The Perfect Music for the Perfect Moments
Anyone who is familiar with the Charlie Brown specials can remember the iconic "Linus and Lucy" song created by Vince Guaraldi. Naturally the time-honored score made its way into the new movie. However, Martino wanted to utilize music much more than just add background noise to the movie.
First and foremost, I wanted to support the story telling in the best way possible. We (Martino and composer Christophe Beck) talked a lot about the jazz score. I wanted it to be like skipping a stone across water: every now and again it would touch and connect with that sound that we loved. BUT it's a new story. There was a particular moment where Charlie Brown, for the first time in his life, is dubbed a genius and his whole world gets turned upside down. And I wanted everything in that part of the story to feel different. So the music score in there needed to feel different than everything else going on in that journey... We would use full orchestra at times when the emotion calls for that. There are other moments where it's just simple piano in a Guaraldi-esk style. We also had a couple moments in the film where Meghan Trainor wrote two songs for the movie and they were just right for the story telling. It wasn't "Hey! We need to get a pop star!" It was more "This is what the story is calling for." - Steve Martino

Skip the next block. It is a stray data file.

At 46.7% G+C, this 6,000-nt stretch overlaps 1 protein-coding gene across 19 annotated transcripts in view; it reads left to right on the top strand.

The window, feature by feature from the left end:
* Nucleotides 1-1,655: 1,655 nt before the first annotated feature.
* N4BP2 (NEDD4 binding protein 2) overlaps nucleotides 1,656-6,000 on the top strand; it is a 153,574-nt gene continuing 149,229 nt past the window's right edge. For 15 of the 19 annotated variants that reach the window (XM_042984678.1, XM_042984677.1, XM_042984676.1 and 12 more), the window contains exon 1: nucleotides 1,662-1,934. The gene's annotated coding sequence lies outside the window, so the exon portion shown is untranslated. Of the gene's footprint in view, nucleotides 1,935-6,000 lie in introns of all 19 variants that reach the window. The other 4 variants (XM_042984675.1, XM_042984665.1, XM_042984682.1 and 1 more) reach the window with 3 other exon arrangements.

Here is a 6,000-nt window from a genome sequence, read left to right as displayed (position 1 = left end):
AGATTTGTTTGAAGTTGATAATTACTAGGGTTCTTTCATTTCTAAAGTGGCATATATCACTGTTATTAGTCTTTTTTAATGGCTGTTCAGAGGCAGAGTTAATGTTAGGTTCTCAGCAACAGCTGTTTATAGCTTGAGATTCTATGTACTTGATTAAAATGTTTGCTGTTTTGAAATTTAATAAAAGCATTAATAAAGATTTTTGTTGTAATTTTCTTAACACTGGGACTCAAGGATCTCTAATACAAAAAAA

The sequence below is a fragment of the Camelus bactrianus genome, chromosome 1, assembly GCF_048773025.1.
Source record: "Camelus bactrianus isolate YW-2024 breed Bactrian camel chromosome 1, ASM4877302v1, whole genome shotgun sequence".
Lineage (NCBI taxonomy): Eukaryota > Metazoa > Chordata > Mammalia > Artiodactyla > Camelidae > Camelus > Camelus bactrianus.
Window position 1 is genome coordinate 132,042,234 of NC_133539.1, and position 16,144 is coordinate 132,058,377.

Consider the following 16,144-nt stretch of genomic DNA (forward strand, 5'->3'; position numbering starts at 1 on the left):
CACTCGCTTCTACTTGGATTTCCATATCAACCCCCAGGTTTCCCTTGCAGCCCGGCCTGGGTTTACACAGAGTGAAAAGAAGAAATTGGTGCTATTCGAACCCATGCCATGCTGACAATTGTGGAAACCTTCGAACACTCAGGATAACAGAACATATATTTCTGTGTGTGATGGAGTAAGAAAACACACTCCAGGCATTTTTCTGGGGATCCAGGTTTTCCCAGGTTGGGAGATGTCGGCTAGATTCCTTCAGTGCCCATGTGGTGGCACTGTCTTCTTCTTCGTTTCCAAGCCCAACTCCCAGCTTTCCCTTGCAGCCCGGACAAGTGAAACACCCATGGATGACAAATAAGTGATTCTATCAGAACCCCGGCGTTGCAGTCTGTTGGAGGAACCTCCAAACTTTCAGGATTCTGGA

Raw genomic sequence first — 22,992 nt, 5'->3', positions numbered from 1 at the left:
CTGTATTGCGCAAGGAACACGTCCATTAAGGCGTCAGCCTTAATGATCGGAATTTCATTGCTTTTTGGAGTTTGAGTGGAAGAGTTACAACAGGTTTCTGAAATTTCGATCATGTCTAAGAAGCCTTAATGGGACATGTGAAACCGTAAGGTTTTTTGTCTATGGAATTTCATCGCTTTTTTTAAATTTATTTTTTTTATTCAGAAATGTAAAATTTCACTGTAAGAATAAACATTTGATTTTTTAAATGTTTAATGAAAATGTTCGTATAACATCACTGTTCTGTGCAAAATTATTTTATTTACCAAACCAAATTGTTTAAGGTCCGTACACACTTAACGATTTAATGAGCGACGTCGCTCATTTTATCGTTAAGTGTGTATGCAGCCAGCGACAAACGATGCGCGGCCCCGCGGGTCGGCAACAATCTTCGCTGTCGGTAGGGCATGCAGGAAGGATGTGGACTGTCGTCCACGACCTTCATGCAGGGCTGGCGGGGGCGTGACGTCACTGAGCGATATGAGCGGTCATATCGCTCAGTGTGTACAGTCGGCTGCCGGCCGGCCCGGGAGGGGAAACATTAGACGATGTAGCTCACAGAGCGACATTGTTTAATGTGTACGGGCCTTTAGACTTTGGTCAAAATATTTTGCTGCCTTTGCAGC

I'll be honest, I was slightly thrown off when I first heard a pop song fading into a scene. But that momentary thought was quickly dispersed when I noticed how fitting it was for that portion of the film (and the fact that the song is incredibly catchy). Take a look for yourself with the lyric video of "Better When I'm Dancin'" featured in the DVD and Blu-ray extras!